Martin Simpson of ARUP gave a fresh and dynamic presentation on BIM with a series of global case study examples highlighting the key importance of process. Martin put forward an interesting statistic out of the US where they have quantified the cost of inadequate interoperability at $15bN (NIST GCR 04-867). His point that ‘someones outputs is somebody else’s inputs’ was well received by the delegates and of course a recurring theme in the seminar series. Arup are not ‘showboating’ with BIM by producing white papers of dubious value, but focus on the task of delivering BIM on projects and building their expertise and through the coal face, and concluded with ‘BIM is the tool that get’s  people in a room discuss their virtual projects’ citing that one project in the far East this had resulted in zero RFI’s (technical queries) on the project.

Steve Brunning of Rapid5D explained the importance of standard object classification and the need for everyone to ‘openup to BIM’, to realise that where there’s a clash there is risk, and noting that in Rapid5D’s increasing portfolio they have yet to deal with a single model output from the design team (see comments above).  Neville Glanville gave an excellent debut presentation on behalf of Bentley systems highlighting their commitment to interoperability and collaboration, introducing us to the Bentley white paper www.bentley.com/interoperability. Neville included some novel points in the presentation in respect of the growth of mobile technology and communications and is yet another vendor suggesting that the data itself is more important that the software platforms and through this great progress can be made as illustrated with the Crossrail case study that the delagates enjoyed.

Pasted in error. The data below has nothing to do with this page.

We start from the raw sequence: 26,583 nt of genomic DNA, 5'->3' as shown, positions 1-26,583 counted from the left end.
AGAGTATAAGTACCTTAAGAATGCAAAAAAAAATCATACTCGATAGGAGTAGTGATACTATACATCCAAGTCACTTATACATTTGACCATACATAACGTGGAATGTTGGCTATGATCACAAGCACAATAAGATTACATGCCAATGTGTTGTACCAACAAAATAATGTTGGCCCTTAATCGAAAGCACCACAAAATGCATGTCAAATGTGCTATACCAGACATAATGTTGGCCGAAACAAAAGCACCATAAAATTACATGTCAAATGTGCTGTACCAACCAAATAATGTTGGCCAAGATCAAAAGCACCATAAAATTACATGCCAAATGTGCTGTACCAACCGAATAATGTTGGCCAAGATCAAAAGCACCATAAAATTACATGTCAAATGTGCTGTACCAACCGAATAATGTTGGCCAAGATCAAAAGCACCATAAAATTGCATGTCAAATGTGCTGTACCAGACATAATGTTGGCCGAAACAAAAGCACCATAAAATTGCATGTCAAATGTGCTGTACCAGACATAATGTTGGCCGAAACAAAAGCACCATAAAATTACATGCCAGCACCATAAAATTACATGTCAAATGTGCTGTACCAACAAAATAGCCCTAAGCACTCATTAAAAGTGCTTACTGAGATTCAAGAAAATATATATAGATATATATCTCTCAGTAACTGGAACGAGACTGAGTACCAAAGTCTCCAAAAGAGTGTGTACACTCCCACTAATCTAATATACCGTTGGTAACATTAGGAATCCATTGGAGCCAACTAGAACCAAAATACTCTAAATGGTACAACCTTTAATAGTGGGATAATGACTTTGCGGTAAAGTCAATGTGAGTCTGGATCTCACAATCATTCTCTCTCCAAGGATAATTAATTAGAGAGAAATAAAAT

A lively Q and A reflected upon the need to capture all the ‘good stuff’ that individual firms like Arup, the constructors and some informed clients like Crossrail are doing, and for this to be brought together and articulated sufficiently well to make the argument around the need for BIM in our industry thoroghly compelling.

With thanks to Rob Jackson of Bond Bryan for standing in as chair the evening was concluded with the usual effective networking of speakers and members providing an ever increasing relevance and importance to the work at thinkBIM.

Slides from the presentations can be found on the thinkBIM website here – ckehub.org/thinkbim